Processing the problematic fine fraction of incinerator bottom ash into a raw material for manufacturing ceramics

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Title: Processing the problematic fine fraction of incinerator bottom ash into a raw material for manufacturing ceramics
Authors: Bourtsalas, Athanasios
Item Type: Thesis or dissertation
Abstract: The aim of this research was to develop a novel thermal treatment technology able to transform the problematic fine fraction of incinerator bottom ash (IBA) into an inert material suitable for the production of ceramics. In this project two different problematic fractions of fine IBA have been used. The less than 1mm fraction of processed fine IBA dust was obtained from the dry discharge system for IBA used in the Energy from Waste (EfW) plant at Monthey, Zurich. The dry discharged fine IBA dust from the Monthey plant is currently disposed of to landfill at high cost. The second fine IBA fraction was supplied by Day Group who process wet discharge IBA from the Lakeside and the Newhaven EfW facilities in the South of England. There are currently no beneficial uses for the fine fraction which is either blended back into coarser fractions or disposed of to landfill. The conclusion from the research is that the fine fractions of IBA generated from both discharge techniques can be transformed into an inert material suitable for the production of hard, dense ceramics. Processing involves the addition of glass, wet ball milling and calcining, pressing and sintering. The addition of glass aids liquid phase sintering and improves the appearance of the ceramic body formed, milling increases sintering reactivity and calcining limits the loss of volatiles and shrinkage during firing. This transforms the major crystalline phases present in the fine IBA fraction from quartz (SiO2), calcite (CaCO3), gehlenite (Ca2Al2SiO7) and hematite (Fe2O3), to the pyroxene group minerals diopside (CaMgSi2O6) and clinoenstatite (MgSi2O6), together with some andradite (Ca3Fe2Si3O12). Processed calcined powders can be pressed and sintered to form dense (>2.5 g/cm3), hard ceramics that exhibit low firing shrinkage (<7%), zero water absorption and minimal leaching. Calcining the IBA: glass powders before processing was able to minimize the linear shrinkage observed compared to samples produced using uncalcined powders. Calcining also had the effect of reducing the leaching of metals of environmental concern present in the fine IBA fraction by over 95%. These are encapsulated within the glassy phases present in the calcined and sintered materials.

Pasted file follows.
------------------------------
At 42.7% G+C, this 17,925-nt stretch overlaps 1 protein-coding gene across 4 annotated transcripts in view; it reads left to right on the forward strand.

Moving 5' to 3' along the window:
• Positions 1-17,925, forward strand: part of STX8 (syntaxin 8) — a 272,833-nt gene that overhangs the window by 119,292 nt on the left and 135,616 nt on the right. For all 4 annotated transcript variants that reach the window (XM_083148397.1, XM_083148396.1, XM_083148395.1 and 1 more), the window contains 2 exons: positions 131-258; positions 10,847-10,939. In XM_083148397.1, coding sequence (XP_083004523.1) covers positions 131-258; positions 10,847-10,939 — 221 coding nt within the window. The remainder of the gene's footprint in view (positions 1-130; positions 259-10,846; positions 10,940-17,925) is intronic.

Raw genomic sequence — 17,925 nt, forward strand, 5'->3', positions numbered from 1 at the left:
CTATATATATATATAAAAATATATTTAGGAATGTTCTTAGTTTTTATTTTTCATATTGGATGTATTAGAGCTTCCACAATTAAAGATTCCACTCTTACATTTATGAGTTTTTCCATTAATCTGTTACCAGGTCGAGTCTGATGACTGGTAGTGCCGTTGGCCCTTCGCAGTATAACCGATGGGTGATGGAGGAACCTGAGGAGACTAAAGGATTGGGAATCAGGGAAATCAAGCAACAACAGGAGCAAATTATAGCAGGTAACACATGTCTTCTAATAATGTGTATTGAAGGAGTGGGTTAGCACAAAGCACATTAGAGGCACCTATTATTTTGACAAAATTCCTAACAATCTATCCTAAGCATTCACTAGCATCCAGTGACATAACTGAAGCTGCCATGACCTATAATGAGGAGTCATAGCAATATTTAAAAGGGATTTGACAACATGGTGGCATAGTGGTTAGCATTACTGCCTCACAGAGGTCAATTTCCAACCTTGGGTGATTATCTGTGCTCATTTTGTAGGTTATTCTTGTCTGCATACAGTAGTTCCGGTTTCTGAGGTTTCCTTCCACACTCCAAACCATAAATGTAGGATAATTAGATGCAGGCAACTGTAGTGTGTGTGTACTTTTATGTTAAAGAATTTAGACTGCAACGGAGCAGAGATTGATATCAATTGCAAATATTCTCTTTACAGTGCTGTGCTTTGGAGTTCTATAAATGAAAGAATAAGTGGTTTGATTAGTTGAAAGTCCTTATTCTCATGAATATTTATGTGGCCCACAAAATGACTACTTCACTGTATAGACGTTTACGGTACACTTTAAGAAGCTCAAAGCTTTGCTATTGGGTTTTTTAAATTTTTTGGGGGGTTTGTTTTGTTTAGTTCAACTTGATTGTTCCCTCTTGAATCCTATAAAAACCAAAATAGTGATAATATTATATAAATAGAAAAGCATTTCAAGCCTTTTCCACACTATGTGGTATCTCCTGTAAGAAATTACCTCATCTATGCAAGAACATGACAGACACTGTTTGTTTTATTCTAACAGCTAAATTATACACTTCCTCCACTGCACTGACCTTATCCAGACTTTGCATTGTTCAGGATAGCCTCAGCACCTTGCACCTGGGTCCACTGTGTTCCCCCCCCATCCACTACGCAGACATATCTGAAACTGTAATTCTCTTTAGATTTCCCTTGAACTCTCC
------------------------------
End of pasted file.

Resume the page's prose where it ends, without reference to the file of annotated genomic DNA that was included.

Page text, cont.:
Content Version: Open Access
Issue Date: Sep-2015
Date Awarded: Jan-2016
URI: http://hdl.handle.net/10044/1/29480
Supervisor: Cheeseman, Chistopher
Grimes, Sue
Vandeperre, Luc
Sponsor/Funder: Martin Gmbh
Wheelabrator Technologies
Global WTERT Council
Funder's Grant Number: CIEW_NEI063 - Martin Gmbh
Department: Civil and Environmental Engineering
Publisher: Imperial College London
Qualification Level: Doctoral
Qualification Name: Doctor of Philosophy (PhD)
Appears in Collections:Civil and Environmental Engineering PhD theses



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